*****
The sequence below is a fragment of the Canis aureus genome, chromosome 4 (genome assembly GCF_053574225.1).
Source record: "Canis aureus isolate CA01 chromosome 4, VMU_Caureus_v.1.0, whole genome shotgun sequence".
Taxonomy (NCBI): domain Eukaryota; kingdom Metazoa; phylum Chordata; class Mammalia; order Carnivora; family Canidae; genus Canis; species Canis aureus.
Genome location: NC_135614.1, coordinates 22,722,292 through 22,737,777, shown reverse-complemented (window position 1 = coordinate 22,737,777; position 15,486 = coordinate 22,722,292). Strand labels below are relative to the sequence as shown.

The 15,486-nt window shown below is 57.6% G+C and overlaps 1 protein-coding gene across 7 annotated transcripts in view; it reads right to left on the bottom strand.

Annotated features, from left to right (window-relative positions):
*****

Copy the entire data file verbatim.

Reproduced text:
The sequence below is a fragment of the Canis aureus genome, chromosome 4 (genome assembly GCF_053574225.1).
Source record: "Canis aureus isolate CA01 chromosome 4, VMU_Caureus_v.1.0, whole genome shotgun sequence".
Taxonomy (NCBI): domain Eukaryota; kingdom Metazoa; phylum Chordata; class Mammalia; order Carnivora; family Canidae; genus Canis; species Canis aureus.
Genome location: NC_135614.1, coordinates 22,722,292 through 22,737,777, shown reverse-complemented (window position 1 = coordinate 22,737,777; position 15,486 = coordinate 22,722,292). Strand labels below are relative to the sequence as shown.

The 15,486-nt window shown below is 57.6% G+C and overlaps 1 protein-coding gene across 7 annotated transcripts in view; it reads right to left on the bottom strand.

Annotated features, from left to right (window-relative positions):